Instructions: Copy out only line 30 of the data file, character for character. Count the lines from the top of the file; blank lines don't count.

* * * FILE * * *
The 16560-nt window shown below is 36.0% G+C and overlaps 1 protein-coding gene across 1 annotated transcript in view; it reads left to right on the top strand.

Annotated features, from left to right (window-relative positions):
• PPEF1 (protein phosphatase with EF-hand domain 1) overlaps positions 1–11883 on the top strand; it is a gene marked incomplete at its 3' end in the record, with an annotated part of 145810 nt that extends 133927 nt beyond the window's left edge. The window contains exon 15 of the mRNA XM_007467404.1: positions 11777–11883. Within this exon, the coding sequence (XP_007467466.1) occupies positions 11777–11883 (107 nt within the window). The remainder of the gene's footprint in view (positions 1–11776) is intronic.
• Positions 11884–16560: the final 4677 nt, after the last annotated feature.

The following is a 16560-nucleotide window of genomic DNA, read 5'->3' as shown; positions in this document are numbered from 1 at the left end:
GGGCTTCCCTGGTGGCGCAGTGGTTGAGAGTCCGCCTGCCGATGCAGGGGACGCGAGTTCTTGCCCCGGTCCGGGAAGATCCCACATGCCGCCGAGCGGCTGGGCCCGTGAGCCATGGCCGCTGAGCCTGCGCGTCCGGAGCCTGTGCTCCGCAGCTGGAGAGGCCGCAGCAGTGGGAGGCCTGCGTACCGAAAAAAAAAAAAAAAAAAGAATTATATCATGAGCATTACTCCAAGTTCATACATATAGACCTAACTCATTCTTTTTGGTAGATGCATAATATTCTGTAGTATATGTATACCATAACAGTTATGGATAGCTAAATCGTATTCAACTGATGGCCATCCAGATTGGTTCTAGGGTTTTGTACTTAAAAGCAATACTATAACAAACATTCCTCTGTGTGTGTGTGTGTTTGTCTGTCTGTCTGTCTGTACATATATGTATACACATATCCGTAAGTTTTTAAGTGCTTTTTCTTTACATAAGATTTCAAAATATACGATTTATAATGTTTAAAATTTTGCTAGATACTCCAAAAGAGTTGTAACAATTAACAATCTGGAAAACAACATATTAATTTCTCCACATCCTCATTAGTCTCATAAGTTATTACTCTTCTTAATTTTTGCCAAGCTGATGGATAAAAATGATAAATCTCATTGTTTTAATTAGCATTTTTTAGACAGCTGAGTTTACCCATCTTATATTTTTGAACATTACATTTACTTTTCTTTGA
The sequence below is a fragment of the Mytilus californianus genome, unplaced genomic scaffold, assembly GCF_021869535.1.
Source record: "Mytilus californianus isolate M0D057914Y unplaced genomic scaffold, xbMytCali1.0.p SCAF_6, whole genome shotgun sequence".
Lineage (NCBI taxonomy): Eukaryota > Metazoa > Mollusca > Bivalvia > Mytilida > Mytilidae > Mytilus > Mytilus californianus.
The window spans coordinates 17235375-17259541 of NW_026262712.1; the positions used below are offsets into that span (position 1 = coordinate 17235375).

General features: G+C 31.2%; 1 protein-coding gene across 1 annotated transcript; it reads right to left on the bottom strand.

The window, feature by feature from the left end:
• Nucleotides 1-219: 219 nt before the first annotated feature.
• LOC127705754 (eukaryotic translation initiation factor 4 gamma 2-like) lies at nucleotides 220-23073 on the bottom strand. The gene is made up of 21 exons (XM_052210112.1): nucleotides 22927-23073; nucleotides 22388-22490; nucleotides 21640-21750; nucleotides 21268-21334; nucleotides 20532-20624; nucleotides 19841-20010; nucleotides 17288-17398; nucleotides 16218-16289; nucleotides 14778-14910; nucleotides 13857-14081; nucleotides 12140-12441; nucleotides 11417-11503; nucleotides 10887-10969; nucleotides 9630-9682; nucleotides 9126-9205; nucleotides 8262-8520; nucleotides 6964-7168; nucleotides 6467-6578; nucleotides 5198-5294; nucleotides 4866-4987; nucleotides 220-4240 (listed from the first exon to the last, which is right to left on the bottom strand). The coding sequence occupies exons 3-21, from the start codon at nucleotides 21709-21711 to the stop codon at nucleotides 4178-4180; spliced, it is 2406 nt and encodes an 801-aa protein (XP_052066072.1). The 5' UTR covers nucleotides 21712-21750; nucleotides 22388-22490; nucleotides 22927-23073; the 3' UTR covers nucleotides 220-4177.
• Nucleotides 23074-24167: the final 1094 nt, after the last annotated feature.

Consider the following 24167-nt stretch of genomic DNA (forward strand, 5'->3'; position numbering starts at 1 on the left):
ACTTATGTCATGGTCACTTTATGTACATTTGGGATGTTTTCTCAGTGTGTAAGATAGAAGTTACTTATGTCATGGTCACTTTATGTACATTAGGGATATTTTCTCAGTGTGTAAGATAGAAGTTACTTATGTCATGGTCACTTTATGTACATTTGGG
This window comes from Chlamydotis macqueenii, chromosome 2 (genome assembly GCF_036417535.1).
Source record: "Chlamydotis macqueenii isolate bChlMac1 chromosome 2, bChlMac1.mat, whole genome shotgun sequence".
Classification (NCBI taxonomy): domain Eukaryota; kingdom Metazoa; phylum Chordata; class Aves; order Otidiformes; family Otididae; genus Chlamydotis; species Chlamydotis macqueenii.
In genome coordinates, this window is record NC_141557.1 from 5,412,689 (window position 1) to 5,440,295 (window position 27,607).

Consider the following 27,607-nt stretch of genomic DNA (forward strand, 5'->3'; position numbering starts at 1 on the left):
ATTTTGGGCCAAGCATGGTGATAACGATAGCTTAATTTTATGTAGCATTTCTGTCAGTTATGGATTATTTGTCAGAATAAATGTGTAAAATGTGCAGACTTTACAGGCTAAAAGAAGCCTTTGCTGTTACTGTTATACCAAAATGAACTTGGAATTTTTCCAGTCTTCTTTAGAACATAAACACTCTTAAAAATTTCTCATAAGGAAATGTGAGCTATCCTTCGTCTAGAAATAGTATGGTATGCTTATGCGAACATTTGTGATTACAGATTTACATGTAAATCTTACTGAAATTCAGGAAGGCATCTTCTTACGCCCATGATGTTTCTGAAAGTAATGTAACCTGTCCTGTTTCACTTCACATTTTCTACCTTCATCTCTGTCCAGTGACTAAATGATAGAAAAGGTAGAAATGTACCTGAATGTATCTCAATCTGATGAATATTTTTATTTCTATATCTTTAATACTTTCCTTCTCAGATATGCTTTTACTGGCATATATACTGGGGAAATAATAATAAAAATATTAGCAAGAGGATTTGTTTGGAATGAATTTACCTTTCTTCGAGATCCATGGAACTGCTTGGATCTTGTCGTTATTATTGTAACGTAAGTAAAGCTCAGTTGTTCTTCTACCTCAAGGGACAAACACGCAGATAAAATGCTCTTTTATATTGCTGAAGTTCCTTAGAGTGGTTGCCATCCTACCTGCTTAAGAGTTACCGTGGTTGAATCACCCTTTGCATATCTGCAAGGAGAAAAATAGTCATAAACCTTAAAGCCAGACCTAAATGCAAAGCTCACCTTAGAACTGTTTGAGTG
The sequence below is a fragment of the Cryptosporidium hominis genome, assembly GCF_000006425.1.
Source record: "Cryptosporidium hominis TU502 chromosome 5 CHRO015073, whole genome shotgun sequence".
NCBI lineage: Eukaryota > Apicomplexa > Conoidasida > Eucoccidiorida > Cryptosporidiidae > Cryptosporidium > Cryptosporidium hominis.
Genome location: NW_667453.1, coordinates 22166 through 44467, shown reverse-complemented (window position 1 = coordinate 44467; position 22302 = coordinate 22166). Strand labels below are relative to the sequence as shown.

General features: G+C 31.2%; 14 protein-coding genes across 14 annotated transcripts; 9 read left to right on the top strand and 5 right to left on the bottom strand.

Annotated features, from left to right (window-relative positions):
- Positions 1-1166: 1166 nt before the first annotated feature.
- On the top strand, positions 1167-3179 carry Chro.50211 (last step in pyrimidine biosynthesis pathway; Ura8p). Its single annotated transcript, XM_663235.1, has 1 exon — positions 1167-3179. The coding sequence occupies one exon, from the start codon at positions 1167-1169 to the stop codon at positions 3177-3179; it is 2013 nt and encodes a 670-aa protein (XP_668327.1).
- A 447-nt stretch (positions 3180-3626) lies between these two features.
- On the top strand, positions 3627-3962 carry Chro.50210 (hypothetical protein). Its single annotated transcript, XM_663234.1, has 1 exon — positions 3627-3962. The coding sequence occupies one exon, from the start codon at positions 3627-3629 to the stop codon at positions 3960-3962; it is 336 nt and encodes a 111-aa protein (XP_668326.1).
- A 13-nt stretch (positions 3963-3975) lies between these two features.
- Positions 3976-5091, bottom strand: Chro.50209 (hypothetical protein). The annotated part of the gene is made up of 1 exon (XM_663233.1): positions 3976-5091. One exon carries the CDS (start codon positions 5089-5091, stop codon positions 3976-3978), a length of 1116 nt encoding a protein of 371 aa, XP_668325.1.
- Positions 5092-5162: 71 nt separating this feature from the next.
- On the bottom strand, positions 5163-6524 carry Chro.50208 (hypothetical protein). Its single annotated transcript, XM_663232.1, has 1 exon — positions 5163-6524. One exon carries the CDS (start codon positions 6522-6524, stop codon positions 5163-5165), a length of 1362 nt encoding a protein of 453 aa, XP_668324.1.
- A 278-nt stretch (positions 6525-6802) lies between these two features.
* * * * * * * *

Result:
- Positions 1-1166: 1166 nt before the first annotated feature.